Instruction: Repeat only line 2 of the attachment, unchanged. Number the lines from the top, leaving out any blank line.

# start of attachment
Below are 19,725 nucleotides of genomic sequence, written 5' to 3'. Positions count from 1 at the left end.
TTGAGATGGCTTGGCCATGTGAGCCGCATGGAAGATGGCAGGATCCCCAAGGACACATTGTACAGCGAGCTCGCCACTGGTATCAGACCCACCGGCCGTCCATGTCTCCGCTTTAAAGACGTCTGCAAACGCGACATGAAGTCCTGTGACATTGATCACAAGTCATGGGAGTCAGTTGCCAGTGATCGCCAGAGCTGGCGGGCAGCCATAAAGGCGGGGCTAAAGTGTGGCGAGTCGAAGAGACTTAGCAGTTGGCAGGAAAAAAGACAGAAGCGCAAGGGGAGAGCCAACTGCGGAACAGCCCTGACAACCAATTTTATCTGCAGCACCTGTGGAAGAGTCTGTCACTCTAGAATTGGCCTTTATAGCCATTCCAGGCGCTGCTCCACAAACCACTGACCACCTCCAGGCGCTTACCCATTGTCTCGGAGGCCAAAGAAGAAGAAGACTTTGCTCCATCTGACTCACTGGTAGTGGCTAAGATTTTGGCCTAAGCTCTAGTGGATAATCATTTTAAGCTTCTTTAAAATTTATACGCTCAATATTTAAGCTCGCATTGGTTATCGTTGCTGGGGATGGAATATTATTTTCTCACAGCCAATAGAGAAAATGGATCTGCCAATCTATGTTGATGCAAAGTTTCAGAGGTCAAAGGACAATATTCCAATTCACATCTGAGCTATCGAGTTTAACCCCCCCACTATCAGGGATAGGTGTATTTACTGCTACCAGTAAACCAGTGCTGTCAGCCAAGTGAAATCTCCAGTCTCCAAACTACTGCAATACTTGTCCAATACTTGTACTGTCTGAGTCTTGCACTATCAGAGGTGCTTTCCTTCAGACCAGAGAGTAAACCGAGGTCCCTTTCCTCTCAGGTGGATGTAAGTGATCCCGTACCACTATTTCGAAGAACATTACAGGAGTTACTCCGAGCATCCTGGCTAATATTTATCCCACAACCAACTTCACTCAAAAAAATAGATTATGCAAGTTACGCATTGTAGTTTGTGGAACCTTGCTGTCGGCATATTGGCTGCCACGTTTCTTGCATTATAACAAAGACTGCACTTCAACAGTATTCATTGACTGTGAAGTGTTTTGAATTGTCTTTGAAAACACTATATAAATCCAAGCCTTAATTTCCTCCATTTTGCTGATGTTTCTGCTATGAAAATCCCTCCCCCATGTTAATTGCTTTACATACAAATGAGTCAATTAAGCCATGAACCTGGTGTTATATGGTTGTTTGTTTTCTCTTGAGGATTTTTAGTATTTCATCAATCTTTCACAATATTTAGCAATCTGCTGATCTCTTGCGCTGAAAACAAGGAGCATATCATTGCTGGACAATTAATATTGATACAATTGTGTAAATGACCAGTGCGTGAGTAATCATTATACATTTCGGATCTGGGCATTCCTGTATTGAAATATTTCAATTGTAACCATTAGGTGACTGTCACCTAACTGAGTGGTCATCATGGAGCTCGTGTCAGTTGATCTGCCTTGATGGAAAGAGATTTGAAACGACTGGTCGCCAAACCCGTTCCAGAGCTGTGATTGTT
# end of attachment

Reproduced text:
TTGAGATGGCTTGGCCATGTGAGCCGCATGGAAGATGGCAGGATCCCCAAGGACACATTGTACAGCGAGCTCGCCACTGGTATCAGACCCACCGGCCGTCCATGTCTCCGCTTTAAAGACGTCTGCAAACGCGACATGAAGTCCTGTGACATTGATCACAAGTCATGGGAGTCAGTTGCCAGTGATCGCCAGAGCTGGCGGGCAGCCATAAAGGCGGGGCTAAAGTGTGGCGAGTCGAAGAGACTTAGCAGTTGGCAGGAAAAAAGACAGAAGCGCAAGGGGAGAGCCAACTGCGGAACAGCCCTGACAACCAATTTTATCTGCAGCACCTGTGGAAGAGTCTGTCACTCTAGAATTGGCCTTTATAGCCATTCCAGGCGCTGCTCCACAAACCACTGACCACCTCCAGGCGCTTACCCATTGTCTCGGAGGCCAAAGAAGAAGAAGACTTTGCTCCATCTGACTCACTGGTAGTGGCTAAGATTTTGGCCTAAGCTCTAGTGGATAATCATTTTAAGCTTCTTTAAAATTTATACGCTCAATATTTAAGCTCGCATTGGTTATCGTTGCTGGGGATGGAATATTATTTTCTCACAGCCAATAGAGAAAATGGATCTGCCAATCTATGTTGATGCAAAGTTTCAGAGGTCAAAGGACAATATTCCAATTCACATCTGAGCTATCGAGTTTAACCCCCCCACTATCAGGGATAGGTGTATTTACTGCTACCAGTAAACCAGTGCTGTCAGCCAAGTGAAATCTCCAGTCTCCAAACTACTGCAATACTTGTCCAATACTTGTACTGTCTGAGTCTTGCACTATCAGAGGTGCTTTCCTTCAGACCAGAGAGTAAACCGAGGTCCCTTTCCTCTCAGGTGGATGTAAGTGATCCCGTACCACTATTTCGAAGAACATTACAGGAGTTACTCCGAGCATCCTGGCTAATATTTATCCCACAACCAACTTCACTCAAAAAAATAGATTATGCAAGTTACGCATTGTAGTTTGTGGAACCTTGCTGTCGGCATATTGGCTGCCACGTTTCTTGCATTATAACAAAGACTGCACTTCAACAGTATTCATTGACTGTGAAGTGTTTTGAATTGTCTTTGAAAACACTATATAAATCCAAGCCTTAATTTCCTCCATTTTGCTGATGTTTCTGCTATGAAAATCCCTCCCCCATGTTAATTGCTTTACATACAAATGAGTCAATTAAGCCATGAACCTGGTGTTATATGGTTGTTTGTTTTCTCTTGAGGATTTTTAGTATTTCATCAATCTTTCACAATATTTAGCAATCTGCTGATCTCTTGCGCTGAAAACAAGGAGCATATCATTGCTGGACAATTAATATTGATACAATTGTGTAAATGACCAGTGCGTGAGTAATCATTATACATTTCGGATCTGGGCATTCCTGTATTGAAATATTTCAATTGTAACCATTAGGTGACTGTCACCTAACTGAGTGGTCATCATGGAGCTCGTGTCAGTTGATCTGCCTTGATGGAAAGAGATTTGAAACGACTGGTCGCCAAACCCGTTCCAGAGCTGTGATTGTT